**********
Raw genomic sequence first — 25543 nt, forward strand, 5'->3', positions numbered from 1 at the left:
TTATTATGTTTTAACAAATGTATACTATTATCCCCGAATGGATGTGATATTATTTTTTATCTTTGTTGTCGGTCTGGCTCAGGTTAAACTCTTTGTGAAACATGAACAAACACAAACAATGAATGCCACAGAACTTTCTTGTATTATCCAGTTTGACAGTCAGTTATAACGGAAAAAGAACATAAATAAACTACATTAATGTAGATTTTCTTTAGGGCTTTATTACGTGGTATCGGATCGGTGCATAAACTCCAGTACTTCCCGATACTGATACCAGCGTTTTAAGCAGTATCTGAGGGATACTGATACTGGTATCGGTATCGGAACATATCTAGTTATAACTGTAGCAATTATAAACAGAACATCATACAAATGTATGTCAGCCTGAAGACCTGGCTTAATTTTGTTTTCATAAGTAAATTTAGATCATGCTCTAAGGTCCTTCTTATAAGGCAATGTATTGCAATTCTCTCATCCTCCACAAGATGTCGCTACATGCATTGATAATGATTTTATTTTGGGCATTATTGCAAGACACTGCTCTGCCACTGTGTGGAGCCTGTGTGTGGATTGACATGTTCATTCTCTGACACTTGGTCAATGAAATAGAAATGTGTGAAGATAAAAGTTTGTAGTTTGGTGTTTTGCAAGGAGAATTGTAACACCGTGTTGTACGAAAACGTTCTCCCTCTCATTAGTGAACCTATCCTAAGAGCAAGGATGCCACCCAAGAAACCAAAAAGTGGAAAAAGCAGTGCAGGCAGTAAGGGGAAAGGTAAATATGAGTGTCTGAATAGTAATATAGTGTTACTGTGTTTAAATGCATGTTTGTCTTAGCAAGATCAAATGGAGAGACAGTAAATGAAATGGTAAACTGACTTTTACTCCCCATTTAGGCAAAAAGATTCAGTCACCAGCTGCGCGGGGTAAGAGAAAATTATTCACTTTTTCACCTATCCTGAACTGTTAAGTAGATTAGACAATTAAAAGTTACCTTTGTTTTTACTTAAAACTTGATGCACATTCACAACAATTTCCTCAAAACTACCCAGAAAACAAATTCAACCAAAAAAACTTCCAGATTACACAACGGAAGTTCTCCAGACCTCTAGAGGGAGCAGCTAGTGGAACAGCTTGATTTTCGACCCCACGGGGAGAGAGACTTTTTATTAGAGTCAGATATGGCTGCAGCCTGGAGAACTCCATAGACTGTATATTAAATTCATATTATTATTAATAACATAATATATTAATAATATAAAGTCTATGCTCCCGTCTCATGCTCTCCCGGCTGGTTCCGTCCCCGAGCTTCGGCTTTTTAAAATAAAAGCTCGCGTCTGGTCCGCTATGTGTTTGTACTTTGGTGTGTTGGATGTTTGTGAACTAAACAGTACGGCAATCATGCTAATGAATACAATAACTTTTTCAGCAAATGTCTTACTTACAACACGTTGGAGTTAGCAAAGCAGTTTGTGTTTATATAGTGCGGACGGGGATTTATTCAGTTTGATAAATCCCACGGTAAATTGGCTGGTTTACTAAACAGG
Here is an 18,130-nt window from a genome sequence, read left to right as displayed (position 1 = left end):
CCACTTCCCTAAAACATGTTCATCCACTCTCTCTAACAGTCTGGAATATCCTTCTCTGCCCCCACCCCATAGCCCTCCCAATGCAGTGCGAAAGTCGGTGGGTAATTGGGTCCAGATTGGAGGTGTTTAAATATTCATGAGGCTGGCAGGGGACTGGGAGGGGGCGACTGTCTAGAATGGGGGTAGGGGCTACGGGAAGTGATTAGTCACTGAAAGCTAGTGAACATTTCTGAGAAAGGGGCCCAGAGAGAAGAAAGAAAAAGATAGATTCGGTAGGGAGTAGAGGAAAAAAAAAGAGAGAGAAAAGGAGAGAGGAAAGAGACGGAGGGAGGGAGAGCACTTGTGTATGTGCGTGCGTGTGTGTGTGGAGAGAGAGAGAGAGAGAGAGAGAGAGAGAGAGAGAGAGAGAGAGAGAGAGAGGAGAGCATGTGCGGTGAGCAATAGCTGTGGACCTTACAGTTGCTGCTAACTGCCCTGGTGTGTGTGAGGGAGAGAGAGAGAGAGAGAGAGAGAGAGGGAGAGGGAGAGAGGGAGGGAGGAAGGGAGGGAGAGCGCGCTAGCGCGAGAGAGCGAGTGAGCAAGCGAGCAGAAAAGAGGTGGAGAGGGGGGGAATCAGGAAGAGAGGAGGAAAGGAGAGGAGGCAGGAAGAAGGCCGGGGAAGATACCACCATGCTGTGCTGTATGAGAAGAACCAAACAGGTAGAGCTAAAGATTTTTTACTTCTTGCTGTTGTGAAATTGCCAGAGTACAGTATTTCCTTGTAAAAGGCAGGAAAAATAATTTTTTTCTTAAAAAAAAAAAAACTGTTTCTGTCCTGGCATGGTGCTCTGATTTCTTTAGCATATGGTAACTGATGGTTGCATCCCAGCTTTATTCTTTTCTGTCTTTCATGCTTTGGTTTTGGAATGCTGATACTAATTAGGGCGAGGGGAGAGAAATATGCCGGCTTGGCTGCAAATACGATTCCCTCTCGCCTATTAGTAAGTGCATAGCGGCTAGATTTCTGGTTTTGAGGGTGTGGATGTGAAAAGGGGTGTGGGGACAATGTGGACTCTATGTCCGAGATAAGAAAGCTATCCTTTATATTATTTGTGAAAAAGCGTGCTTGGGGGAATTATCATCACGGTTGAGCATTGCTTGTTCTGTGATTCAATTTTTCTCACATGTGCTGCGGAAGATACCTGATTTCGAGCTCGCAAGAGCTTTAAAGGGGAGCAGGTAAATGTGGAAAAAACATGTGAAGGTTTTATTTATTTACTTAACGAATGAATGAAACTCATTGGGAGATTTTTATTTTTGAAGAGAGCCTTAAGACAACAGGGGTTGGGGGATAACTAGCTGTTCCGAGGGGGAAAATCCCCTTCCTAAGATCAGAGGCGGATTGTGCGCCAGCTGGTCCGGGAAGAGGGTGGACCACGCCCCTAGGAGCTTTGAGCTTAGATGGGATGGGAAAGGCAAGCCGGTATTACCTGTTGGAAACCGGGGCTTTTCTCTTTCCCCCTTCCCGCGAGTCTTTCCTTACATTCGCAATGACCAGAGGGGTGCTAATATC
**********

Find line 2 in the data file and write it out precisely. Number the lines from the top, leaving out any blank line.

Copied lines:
TTATTATGTTTTAACAAATGTATACTATTATCCCCGAATGGATGTGATATTATTTTTTATCTTTGTTGTCGGTCTGGCTCAGGTTAAACTCTTTGTGAAACATGAACAAACACAAACAATGAATGCCACAGAACTTTCTTGTATTATCCAGTTTGACAGTCAGTTATAACGGAAAAAGAACATAAATAAACTACATTAATGTAGATTTTCTTTAGGGCTTTATTACGTGGTATCGGATCGGTGCATAAACTCCAGTACTTCCCGATACTGATACCAGCGTTTTAAGCAGTATCTGAGGGATACTGATACTGGTATCGGTATCGGAACATATCTAGTTATAACTGTAGCAATTATAAACAGAACATCATACAAATGTATGTCAGCCTGAAGACCTGGCTTAATTTTGTTTTCATAAGTAAATTTAGATCATGCTCTAAGGTCCTTCTTATAAGGCAATGTATTGCAATTCTCTCATCCTCCACAAGATGTCGCTACATGCATTGATAATGATTTTATTTTGGGCATTATTGCAAGACACTGCTCTGCCACTGTGTGGAGCCTGTGTGTGGATTGACATGTTCATTCTCTGACACTTGGTCAATGAAATAGAAATGTGTGAAGATAAAAGTTTGTAGTTTGGTGTTTTGCAAGGAGAATTGTAACACCGTGTTGTACGAAAACGTTCTCCCTCTCATTAGTGAACCTATCCTAAGAGCAAGGATGCCACCCAAGAAACCAAAAAGTGGAAAAAGCAGTGCAGGCAGTAAGGGGAAAGGTAAATATGAGTGTCTGAATAGTAATATAGTGTTACTGTGTTTAAATGCATGTTTGTCTTAGCAAGATCAAATGGAGAGACAGTAAATGAAATGGTAAACTGACTTTTACTCCCCATTTAGGCAAAAAGATTCAGTCACCAGCTGCGCGGGGTAAGAGAAAATTATTCACTTTTTCACCTATCCTGAACTGTTAAGTAGATTAGACAATTAAAAGTTACCTTTGTTTTTACTTAAAACTTGATGCACATTCACAACAATTTCCTCAAAACTACCCAGAAAACAAATTCAACCAAAAAAACTTCCAGATTACACAACGGAAGTTCTCCAGACCTCTAGAGGGAGCAGCTAGTGGAACAGCTTGATTTTCGACCCCACGGGGAGAGAGACTTTTTATTAGAGTCAGATATGGCTGCAGCCTGGAGAACTCCATAGACTGTATATTAAATTCATATTATTATTAATAACATAATATATTAATAATATAAAGTCTATGCTCCCGTCTCATGCTCTCCCGGCTGGTTCCGTCCCCGAGCTTCGGCTTTTTAAAATAAAAGCTCGCGTCTGGTCCGCTATGTGTTTGTACTTTGGTGTGTTGGATGTTTGTGAACTAAACAGTACGGCAATCATGCTAATGAATACAATAACTTTTTCAGCAAATGTCTTACTTACAACACGTTGGAGTTAGCAAAGCAGTTTGTGTTTATATAGTGCGGACGGGGATTTATTCAGTTTGATAAATCCCACGGTAAATTGGCTGGTTTACTAAACAGG